When first presented with the opportunity to share about my time as Madison’s Communication Partner, I was so excited. Then when I started writing I quickly realized there is so much I could tell. I started over many times because I kept getting off track. Due to COVID-19, I resigned from my position at the school, and I currently bring my children to her home. We have our own little class. It is a unique situation, but Madison is not just a student to me. She is a huge part of my life. My children have bonded with her and claim her as a bonus sister. But I digress. The time Madison and I spent together at school built the foundation that we have now, and I would love to share some of that experience, as well as some tips.
I first met Madison, who I now lovingly call M, at school a little over a year ago. She was sick that first week. But the Rett University training was all set up, so she toughed it out a couple of days. Then she was home the rest of the week to get well. I remember hearing a lot of things. I remember feeling very overwhelmed. Looking back, I cannot even imagine what she was feeling. I think it is important to note that I do not have a background in education. To be honest, up until I began subbing a few weeks before being offered the position to assist Madison, I had not worked in almost 14 years. Let me also add, I did not seek out this job, I truly believe divine intervention orchestrated the events that led to M and I being together. But that story is for another day.
Once M returned to school, we had to work. We had to work on learning each other, learning the Tobii, learning the new schedule, and so much more. It was a lot in those first few weeks, but we were in it together. I asked a lot of questions to both school representatives and M’s family. I watched Madison in her surroundings, and I took a lot of notes, mental and physical.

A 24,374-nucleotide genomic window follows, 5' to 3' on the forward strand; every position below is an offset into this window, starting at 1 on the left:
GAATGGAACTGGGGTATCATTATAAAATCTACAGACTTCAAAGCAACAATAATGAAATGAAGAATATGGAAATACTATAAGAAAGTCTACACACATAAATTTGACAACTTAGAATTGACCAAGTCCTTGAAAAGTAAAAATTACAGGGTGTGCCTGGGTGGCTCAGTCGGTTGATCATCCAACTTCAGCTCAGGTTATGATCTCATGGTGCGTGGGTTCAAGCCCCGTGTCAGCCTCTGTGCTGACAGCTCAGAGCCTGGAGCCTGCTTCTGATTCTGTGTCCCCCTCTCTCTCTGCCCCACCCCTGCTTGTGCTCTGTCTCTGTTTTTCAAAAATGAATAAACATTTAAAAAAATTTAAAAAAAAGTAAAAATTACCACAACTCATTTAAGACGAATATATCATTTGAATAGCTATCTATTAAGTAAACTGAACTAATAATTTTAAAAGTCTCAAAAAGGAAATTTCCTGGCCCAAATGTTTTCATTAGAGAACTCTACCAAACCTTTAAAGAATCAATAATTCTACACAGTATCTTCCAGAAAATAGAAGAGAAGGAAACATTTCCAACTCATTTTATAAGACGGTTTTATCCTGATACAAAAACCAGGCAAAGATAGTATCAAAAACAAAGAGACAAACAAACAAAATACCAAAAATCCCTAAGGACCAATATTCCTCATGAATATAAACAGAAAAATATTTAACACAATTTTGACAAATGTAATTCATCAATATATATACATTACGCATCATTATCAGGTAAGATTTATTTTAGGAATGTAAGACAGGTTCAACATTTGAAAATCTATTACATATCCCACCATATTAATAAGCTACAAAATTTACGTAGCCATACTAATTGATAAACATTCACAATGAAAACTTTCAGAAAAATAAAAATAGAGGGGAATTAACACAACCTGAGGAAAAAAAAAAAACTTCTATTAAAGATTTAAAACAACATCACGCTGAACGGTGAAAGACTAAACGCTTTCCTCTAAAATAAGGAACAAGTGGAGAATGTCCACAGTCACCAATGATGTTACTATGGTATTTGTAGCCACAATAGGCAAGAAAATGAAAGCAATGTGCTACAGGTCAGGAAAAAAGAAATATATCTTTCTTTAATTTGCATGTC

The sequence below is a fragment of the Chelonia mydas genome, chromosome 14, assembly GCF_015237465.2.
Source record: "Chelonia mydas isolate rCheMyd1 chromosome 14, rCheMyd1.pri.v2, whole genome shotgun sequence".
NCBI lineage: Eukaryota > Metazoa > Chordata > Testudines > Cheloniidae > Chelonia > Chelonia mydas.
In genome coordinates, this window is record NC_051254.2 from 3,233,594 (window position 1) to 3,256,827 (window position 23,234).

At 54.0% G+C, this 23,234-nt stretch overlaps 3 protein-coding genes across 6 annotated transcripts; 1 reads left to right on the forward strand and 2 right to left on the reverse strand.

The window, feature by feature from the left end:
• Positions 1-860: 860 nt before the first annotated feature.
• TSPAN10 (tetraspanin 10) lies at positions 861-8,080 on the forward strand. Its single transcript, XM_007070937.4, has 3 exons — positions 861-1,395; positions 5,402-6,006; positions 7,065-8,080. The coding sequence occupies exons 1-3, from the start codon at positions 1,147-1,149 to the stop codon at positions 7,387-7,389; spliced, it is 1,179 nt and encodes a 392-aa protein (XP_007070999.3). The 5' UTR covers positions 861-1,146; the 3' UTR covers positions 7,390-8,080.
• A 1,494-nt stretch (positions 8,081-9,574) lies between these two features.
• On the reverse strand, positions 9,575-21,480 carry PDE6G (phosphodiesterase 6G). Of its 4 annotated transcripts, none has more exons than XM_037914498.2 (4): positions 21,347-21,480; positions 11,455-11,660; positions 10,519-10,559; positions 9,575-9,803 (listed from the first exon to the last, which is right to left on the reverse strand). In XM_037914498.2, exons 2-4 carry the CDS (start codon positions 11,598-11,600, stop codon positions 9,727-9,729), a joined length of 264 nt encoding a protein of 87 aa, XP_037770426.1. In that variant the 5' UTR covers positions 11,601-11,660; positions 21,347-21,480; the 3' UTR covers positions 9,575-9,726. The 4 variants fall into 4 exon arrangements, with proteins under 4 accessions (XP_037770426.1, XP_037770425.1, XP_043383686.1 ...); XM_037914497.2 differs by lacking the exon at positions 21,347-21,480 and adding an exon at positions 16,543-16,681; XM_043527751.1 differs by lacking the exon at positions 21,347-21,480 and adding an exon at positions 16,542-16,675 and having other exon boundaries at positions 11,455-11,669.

Here is what I learned as a Communication Partner:
- It starts with establishing a relationship. Madison knows and trusts me. From the beginning, I made sure to get to know her. Anxiety is a common Rett trait, so it would only make sense that she was less anxious to respond to me once she felt comfortable with me.
- Always assume competence. Because those with Rett require special services does not mean they are not cognitively capable. The very first time I looked into Madison’s eyes I saw that she was in there. As time went by, I discovered that not only did she have her own thoughts and opinions, but she was capable of learning beyond any preconceived notion or any diagnosis.
- Include! Include! Include! In our time at the school, M did reading groups, math worksheets, PE, Hopscotch, Music and Art Class, Yoga, and so much more. Now, obviously, at home, we have more resources to make things work, but just remember where there is a will there is a way. There is absolutely no reason for a child to sit to the side and watch.
- Celebrate! Some days the fact that M is out of bed is an amazement to me, so when she is productive in any way, I make sure she knows I am proud. Some days that may mean that she responded to a peer greeting on her Tobii or identified sight words correctly on the choice board and others it may just mean moving her hand out of her mouth when asked, I have learned in the Rett world, there are no small feats.
- Speak up! I learned early on that I am here to amplify Madison’s voice when her mother is not with her. Things are a little different now (meaning my mama bear would come out even with her mama standing next to me), but even in the classroom, I did speak up for Madison. Special services are not special treatment. If the location in the room was not working well for my girl then the teacher needed to know that. If Madison was having a hard morning, I vocalized this information. It can be intimidating to speak up in the classroom. We were blessed with some great teachers at our school, but it took creating an open line of communication and relationship with the teachers as well. For the most part, teachers want and appreciate any insight into these special situations.